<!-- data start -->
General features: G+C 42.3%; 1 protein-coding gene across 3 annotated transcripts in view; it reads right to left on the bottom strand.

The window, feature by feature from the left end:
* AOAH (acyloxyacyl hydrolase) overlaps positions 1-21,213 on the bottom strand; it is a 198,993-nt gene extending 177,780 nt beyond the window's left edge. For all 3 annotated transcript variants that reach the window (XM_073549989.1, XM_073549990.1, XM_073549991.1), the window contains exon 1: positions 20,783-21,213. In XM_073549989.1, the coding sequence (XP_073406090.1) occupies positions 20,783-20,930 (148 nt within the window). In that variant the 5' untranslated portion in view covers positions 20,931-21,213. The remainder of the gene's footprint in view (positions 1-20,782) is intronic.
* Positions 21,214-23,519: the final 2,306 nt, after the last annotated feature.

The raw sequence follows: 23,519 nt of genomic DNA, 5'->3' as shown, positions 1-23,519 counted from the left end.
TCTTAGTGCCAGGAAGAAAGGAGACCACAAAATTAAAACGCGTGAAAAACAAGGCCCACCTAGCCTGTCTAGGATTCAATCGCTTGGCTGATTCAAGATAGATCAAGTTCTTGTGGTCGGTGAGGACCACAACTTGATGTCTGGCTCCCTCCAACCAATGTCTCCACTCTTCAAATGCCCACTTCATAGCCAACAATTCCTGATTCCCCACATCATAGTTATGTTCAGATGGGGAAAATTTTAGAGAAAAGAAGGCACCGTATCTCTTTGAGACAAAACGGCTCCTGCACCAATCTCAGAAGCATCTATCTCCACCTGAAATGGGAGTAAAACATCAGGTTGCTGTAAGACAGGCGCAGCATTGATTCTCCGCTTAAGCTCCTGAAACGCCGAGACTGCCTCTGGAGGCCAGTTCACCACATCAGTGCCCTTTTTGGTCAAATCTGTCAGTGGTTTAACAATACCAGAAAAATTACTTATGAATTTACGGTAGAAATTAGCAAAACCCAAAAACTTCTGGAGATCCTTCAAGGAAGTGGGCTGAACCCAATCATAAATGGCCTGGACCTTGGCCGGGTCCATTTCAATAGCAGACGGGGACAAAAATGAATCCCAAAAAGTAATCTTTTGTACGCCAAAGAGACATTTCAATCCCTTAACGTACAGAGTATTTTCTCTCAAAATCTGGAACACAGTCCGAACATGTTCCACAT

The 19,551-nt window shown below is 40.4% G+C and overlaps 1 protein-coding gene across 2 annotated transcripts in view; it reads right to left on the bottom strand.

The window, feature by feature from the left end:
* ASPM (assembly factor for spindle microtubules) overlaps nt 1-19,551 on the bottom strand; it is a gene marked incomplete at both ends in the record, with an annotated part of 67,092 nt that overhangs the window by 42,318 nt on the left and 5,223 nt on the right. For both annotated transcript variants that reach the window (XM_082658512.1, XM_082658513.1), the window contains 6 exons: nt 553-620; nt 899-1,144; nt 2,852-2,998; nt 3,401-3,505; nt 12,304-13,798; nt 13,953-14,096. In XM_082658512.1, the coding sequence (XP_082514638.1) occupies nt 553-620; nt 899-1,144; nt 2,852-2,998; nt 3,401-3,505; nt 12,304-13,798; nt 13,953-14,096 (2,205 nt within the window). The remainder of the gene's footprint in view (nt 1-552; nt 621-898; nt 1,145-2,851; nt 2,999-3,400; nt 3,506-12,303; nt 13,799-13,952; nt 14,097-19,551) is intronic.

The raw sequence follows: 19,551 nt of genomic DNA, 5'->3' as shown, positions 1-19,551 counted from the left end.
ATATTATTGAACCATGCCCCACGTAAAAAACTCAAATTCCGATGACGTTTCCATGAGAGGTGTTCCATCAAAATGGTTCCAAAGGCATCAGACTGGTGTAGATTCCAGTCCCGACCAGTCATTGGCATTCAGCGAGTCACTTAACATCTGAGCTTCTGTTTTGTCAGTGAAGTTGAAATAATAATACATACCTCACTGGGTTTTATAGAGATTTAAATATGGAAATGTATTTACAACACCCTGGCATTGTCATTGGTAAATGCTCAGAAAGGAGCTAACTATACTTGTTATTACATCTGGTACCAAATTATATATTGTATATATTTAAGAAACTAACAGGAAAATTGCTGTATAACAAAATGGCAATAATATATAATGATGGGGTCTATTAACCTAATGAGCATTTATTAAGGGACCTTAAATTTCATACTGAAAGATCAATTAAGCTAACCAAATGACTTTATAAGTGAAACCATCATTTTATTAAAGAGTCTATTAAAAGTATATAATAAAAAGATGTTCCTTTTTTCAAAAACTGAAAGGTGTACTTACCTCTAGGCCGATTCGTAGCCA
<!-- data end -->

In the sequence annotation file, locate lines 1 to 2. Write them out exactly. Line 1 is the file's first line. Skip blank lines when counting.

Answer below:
General features: G+C 42.3%; 1 protein-coding gene across 3 annotated transcripts in view; it reads right to left on the bottom strand.

The window, feature by feature from the left end: